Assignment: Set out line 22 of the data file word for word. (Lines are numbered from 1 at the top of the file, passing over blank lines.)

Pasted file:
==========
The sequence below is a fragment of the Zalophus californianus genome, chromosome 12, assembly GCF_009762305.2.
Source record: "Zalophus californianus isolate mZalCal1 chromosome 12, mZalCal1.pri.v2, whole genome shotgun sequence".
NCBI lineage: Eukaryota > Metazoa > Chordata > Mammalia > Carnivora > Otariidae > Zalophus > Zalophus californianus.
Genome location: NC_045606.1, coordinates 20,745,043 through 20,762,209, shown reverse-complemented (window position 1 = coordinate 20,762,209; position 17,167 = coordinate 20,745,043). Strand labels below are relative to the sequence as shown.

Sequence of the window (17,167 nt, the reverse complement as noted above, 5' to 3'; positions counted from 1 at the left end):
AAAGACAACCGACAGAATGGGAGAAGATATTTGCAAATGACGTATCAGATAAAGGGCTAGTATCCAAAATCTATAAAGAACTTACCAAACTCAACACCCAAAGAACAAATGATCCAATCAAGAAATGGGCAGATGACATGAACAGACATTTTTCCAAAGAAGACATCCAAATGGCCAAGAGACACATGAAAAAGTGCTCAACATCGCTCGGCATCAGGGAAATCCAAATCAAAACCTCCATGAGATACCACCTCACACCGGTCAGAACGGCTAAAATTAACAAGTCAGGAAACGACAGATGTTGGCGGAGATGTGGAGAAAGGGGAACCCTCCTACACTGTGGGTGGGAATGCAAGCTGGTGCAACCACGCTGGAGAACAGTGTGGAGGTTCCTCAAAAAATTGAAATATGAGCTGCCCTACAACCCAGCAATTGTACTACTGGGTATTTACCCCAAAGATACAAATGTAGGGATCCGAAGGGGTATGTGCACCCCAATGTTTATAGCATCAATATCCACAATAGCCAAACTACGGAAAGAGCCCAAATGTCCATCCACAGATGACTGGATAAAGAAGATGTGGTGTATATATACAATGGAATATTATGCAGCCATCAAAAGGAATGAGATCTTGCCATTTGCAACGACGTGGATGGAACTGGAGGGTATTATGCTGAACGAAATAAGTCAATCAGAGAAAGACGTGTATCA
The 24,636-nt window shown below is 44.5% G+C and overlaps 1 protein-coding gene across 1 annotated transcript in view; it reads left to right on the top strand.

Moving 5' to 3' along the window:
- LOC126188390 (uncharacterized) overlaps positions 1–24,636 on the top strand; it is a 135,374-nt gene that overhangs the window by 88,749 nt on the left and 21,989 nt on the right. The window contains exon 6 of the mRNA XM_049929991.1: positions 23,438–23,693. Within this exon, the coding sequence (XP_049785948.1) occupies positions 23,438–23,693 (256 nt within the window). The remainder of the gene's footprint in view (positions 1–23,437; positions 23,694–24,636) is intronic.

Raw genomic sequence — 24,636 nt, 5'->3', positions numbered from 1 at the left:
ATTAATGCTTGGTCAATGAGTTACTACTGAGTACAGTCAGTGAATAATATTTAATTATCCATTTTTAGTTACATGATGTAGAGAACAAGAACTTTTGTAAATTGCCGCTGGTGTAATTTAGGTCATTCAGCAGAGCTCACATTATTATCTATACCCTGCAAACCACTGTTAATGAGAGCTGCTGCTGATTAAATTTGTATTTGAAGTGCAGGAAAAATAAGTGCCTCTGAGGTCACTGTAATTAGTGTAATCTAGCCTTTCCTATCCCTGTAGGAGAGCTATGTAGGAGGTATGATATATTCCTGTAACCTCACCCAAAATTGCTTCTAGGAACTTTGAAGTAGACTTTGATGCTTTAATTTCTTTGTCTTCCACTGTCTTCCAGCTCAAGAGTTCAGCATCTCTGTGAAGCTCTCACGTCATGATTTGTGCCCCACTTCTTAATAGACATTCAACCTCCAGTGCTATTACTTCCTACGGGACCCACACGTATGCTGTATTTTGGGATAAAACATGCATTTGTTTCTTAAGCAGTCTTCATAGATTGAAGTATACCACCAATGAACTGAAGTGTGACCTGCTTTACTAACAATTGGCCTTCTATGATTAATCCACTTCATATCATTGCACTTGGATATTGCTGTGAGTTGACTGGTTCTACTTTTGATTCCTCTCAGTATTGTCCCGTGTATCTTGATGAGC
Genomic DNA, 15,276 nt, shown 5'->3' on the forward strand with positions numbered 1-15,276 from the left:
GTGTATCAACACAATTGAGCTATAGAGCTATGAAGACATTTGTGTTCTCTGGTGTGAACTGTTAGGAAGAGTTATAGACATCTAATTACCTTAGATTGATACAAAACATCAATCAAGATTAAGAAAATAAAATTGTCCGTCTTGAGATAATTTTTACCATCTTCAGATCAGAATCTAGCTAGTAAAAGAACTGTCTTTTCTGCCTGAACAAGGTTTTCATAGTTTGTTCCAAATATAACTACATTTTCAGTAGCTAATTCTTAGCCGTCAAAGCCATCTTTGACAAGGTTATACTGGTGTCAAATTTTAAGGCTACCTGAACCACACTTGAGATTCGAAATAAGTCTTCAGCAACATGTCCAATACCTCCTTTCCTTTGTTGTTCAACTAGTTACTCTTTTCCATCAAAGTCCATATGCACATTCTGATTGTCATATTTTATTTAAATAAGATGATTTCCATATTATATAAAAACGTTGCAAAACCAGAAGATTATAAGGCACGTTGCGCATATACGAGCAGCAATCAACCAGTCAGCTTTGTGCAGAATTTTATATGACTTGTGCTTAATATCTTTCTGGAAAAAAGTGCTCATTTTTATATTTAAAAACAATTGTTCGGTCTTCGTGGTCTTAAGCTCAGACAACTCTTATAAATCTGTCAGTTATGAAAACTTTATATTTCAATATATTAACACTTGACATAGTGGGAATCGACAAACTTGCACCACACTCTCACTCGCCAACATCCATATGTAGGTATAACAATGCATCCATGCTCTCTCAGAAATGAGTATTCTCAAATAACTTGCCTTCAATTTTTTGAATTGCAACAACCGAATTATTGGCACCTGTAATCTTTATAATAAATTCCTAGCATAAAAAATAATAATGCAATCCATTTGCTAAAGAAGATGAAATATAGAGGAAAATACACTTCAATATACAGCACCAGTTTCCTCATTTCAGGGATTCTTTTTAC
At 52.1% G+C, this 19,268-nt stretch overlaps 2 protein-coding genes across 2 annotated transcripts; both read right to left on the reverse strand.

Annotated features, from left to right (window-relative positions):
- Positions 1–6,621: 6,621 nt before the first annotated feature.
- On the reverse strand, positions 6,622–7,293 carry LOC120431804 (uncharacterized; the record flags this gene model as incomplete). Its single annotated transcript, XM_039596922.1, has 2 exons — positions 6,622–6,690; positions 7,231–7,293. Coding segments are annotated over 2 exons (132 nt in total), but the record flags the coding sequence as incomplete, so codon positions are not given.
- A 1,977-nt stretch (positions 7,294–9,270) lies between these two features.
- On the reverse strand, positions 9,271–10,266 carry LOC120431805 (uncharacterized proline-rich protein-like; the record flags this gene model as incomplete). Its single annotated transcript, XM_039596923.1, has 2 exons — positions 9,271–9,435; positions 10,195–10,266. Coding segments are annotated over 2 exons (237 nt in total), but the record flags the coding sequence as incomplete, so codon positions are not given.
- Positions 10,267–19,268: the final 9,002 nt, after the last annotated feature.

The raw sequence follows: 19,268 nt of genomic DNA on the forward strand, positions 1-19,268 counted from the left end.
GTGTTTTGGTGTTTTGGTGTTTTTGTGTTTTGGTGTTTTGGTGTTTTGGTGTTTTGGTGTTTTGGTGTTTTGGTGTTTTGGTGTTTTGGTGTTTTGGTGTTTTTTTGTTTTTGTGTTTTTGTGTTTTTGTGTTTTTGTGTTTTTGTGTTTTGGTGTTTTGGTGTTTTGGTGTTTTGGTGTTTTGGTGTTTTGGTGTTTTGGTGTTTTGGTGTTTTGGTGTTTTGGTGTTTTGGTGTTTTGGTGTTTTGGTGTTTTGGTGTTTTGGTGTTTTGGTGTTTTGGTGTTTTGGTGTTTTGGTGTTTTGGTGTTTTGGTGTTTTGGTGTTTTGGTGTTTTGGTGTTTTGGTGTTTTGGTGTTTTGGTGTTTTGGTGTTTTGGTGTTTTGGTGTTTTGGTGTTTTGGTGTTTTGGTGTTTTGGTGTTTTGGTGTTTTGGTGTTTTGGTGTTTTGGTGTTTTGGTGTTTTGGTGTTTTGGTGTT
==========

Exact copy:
GTGTTTTGGTGTTTTGGTGTTTTTGTGTTTTGGTGTTTTGGTGTTTTGGTGTTTTGGTGTTTTGGTGTTTTGGTGTTTTGGTGTTTTGGTGTTTTGGTGTTTTTTTGTTTTTGTGTTTTTGTGTTTTTGTGTTTTTGTGTTTTTGTGTTTTGGTGTTTTGGTGTTTTGGTGTTTTGGTGTTTTGGTGTTTTGGTGTTTTGGTGTTTTGGTGTTTTGGTGTTTTGGTGTTTTGGTGTTTTGGTGTTTTGGTGTTTTGGTGTTTTGGTGTTTTGGTGTTTTGGTGTTTTGGTGTTTTGGTGTTTTGGTGTTTTGGTGTTTTGGTGTTTTGGTGTTTTGGTGTTTTGGTGTTTTGGTGTTTTGGTGTTTTGGTGTTTTGGTGTTTTGGTGTTTTGGTGTTTTGGTGTTTTGGTGTTTTGGTGTTTTGGTGTTTTGGTGTTTTGGTGTTTTGGTGTTTTGGTGTTTTGGTGTTTTGGTGTT